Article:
At Saturday, March 25, 2006 2:21:00 PM, Anonymous Bob Koepp said...

I don't see how actions undertaken in the hospital could be construed as "of a piece" with this woman's attempt to kill herself -- anymore than saving the life of somebody who then goes out and commits a murder would make hospital staff complicit in murder. Actions are usually individuated by their intent, and allowing somebody to die is hardly the same as intending to hasten their death.

 
At Saturday, March 25, 2006 5:24:00 PM, Blogger Maurice Bernstein, M.D. said...

Bob, yes I think you are using the right word to establish whether the hospital is aiding and abetting: "intent". There was no intent on the hospital's part to involve itself in supporting a suicide attempt. But there was an even more significant argument that was part of the resolution of the hospital's concerns. And that was to establish when the act of attempted suicide was completed. The ethical argument presented to the hospital was that the act itself ended in the jail cell. By the time the patient was found, transported to the hospital, with life support treatment continued was after the act of an attempted suicide was already completed (the act was then over)and the hospital's actions were providing the established and expected standards of medical care including continuing resusitation. When the family, after consultation with the neurologist, requested the life-support to be discontinued because of the unhopeful prognosis, the request was considered medically appropriate because it was consistent with the medical opinion that further energetic treatment would not lead to restoration and rehabilitation. Her subsequent death would be part of an establish legal and ethical removal of life support. It was explained to the hospital an example of how the hospital would be aiding and abetting an attempted suicide: by having placed that chair, the patient may have used in her attempt, in the empty jail cell. ..Maurice.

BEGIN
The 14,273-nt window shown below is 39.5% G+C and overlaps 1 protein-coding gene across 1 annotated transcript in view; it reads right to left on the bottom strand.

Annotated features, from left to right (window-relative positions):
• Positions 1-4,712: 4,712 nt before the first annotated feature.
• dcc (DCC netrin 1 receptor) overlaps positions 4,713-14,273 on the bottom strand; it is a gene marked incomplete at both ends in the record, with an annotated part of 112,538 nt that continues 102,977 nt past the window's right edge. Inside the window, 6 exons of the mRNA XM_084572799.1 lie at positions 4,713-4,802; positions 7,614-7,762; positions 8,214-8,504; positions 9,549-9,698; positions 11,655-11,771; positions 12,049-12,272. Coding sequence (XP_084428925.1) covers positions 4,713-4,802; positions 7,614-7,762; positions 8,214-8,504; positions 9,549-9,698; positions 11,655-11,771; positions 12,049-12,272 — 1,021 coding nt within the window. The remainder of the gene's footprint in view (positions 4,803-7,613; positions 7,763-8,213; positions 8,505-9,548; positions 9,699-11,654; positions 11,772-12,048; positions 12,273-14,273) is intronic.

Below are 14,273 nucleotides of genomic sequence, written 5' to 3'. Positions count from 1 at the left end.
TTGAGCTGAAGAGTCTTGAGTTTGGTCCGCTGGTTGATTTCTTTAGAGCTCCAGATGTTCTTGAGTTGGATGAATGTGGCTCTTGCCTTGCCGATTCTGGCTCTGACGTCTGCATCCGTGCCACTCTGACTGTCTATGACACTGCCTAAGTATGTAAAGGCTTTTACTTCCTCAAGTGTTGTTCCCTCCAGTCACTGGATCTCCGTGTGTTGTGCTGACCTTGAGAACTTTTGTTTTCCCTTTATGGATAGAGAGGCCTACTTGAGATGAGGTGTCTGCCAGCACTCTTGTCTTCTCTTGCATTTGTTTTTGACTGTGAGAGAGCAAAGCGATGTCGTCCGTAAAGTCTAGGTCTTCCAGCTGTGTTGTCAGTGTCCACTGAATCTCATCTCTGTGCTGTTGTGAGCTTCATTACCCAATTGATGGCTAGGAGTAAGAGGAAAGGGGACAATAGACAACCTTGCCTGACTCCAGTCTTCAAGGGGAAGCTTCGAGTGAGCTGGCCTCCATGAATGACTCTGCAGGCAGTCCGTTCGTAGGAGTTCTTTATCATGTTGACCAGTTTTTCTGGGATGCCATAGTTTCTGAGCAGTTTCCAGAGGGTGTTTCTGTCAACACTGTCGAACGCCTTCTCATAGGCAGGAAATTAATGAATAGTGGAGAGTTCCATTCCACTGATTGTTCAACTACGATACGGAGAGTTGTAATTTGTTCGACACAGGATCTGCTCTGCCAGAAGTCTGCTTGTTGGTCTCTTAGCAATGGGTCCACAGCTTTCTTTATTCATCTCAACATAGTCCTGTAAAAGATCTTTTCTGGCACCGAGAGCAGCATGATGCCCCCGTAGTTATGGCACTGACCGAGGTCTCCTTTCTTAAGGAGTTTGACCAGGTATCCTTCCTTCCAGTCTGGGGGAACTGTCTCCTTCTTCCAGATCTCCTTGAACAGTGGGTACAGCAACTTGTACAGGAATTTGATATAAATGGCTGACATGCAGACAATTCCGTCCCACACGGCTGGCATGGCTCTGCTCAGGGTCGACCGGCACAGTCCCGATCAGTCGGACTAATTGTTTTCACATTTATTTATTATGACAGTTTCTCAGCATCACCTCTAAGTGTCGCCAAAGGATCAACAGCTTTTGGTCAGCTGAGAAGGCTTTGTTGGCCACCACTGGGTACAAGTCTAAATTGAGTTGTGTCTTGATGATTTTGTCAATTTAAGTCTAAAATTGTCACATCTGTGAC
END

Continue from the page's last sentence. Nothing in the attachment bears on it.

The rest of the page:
At Monday, March 27, 2006 8:27:00 AM, Blogger Alyssa said...

The hospital's responsibility is a medical one. This questions would not have come up if instead of hanging herself, the patient was in her condition due to some accidental reason. It is the prognosis of severe brain damaged that is guiding the process, not the method by which she reached her current state.

I think that it is tempting to use periphreal information to influence our advice and decision making. While additional information about a person's past can be very useful and informative, it can be very dangerous. The fact the the woman attempted suicide does not seem relevant in light of her current circumstance. It is not her past, but her potential future that is of interest in this decision making process.

 
At Monday, March 27, 2006 3:08:00 PM, Blogger Maurice Bernstein, M.D. said...

Alyssa, I agree with your first paragraph. While, in the second paragraph, I might challenge your view that in this attempt suicide patient her past history "does not seem relevant". When a patient with no capacity to make a decision has no advance directive to guide in end-of-life medical decision making, then any information about the patient's past may be important to consider. Thus, one may interpret her suicide attempt as an indication of what she considered as her quality of life at the time and perhaps in the future. Now, of course, it also could be that her act tells nothing of her view of her future quality of life, but was mainly due to a significant psychiatric depression or some sudden irrational self-destructive motivation. However, since understanding what the patient might accept as a quality of life as part of others making her medical cecision, then looking at what has transpired in the past can be relevant. ..Maurice.

 
At Wednesday, March 29, 2006 1:05:00 PM, Blogger Alyssa said...

Dr, Mo~

Well put.

I didn't think that her condition was completely irrelevant, but rather, not the lynch pin in whether or not the hospital removed treatment. It seems that the hospital in question was prepared to continue treatment in accordance with its own interests, rather than the overall picture of the patient. The patient's suicidality is a factor in her case, but is by no means the only factor.

 
At Wednesday, March 29, 2006 3:31:00 PM, Blogger Maurice Bernstein, M.D. said...

Alyssa, the hospital was in a dilemma.. and that is why they involved the ethics committee. The dilemma was either to follow the religious directives as the hospital understood them and as they were morally compelled to do, vs following a decision based on the clinical prognosis for the patient, supported by the family. It was a conflict of these two interests. ..Maurice.